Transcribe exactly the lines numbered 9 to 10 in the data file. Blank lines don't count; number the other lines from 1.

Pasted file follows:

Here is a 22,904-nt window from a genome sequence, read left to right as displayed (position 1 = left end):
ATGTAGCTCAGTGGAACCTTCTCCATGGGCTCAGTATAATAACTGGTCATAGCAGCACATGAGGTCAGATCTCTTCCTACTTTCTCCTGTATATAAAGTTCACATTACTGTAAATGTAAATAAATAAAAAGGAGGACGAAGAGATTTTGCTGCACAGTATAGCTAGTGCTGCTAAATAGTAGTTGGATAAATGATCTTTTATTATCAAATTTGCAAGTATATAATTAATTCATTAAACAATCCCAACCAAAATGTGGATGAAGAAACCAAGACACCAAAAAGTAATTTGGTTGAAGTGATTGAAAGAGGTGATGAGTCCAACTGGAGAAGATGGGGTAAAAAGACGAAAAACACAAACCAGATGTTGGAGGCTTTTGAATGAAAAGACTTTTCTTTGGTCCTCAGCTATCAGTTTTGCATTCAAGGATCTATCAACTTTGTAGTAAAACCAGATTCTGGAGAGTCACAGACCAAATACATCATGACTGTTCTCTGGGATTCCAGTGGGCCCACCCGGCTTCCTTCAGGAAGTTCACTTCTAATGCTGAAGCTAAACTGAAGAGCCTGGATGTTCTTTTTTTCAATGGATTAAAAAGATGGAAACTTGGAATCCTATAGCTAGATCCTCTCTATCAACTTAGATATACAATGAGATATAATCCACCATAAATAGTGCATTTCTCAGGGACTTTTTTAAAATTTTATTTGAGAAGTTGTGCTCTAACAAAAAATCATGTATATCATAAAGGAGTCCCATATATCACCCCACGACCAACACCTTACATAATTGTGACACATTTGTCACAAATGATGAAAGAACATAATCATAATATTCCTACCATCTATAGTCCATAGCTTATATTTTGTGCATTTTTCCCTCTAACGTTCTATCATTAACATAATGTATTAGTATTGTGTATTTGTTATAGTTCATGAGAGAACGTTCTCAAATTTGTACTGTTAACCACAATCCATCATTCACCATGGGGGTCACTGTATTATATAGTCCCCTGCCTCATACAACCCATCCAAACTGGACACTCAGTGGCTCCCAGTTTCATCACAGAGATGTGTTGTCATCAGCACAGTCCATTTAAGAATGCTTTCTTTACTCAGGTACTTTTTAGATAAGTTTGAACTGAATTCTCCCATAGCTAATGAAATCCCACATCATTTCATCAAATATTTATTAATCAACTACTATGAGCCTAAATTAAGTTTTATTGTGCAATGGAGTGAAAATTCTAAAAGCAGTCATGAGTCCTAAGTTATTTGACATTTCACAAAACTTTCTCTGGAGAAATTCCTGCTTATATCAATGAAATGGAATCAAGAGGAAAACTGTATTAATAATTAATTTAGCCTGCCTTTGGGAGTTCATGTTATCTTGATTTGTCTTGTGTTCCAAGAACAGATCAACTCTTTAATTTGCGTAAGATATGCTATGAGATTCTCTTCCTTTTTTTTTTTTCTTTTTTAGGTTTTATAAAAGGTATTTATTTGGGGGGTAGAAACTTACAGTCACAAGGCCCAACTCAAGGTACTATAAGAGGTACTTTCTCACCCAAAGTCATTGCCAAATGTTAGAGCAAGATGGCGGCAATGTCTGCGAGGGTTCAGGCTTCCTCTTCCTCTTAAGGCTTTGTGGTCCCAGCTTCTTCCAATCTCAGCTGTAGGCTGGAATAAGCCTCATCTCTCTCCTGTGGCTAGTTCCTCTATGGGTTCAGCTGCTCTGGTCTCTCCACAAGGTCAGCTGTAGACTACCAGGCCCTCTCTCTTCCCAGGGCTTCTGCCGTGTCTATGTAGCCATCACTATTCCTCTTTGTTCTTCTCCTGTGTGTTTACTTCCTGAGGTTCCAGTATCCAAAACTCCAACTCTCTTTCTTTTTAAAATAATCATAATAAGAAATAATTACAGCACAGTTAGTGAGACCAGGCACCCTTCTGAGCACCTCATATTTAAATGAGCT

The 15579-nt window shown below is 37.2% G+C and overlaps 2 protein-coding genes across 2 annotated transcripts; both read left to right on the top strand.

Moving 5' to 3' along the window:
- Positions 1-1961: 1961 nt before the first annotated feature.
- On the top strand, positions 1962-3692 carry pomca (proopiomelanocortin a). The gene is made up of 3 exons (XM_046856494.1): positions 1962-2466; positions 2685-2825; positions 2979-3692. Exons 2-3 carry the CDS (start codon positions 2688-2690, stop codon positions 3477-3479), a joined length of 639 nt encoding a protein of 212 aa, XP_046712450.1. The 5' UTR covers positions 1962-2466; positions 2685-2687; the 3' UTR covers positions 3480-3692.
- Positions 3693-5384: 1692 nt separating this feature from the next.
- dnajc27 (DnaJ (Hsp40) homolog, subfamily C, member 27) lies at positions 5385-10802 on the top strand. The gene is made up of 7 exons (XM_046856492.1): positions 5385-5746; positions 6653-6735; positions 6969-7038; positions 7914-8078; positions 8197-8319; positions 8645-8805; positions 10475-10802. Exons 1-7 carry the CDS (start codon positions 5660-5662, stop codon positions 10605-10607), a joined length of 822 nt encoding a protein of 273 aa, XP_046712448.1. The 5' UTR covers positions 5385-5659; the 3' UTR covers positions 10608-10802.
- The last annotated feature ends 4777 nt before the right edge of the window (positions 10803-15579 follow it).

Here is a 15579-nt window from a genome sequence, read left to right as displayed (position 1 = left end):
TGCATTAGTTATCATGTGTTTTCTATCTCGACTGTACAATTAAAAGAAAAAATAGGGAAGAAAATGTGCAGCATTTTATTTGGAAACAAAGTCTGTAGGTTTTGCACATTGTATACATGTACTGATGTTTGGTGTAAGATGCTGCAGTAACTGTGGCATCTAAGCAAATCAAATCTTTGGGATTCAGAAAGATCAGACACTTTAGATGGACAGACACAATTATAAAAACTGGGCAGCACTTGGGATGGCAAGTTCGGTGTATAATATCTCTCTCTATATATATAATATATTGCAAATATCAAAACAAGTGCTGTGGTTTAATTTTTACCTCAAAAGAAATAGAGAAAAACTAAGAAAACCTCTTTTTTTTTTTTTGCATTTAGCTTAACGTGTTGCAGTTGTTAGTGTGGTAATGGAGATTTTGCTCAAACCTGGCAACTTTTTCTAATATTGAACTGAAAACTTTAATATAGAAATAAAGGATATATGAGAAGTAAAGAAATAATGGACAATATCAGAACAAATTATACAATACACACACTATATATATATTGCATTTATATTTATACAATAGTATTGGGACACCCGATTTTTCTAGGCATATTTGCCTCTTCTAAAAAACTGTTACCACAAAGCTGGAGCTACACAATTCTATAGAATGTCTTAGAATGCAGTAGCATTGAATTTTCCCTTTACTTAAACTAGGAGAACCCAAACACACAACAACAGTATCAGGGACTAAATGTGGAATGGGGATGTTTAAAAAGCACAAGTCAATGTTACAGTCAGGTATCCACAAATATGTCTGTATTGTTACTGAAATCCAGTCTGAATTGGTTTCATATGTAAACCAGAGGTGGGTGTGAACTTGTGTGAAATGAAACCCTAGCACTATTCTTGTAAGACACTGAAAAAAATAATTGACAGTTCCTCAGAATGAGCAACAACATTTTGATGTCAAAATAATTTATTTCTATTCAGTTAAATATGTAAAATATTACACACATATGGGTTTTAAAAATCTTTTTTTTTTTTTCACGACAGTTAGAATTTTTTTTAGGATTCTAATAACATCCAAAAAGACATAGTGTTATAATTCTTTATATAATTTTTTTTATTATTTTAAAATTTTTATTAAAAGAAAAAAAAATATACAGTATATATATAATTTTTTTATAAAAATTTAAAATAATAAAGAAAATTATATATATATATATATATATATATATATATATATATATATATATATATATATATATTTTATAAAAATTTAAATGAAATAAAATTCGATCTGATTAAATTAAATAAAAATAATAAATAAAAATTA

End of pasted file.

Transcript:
- The last annotated feature ends 4777 nt before the right edge of the window (positions 10803-15579 follow it).

Here is a 15579-nt window from a genome sequence, read left to right as displayed (position 1 = left end):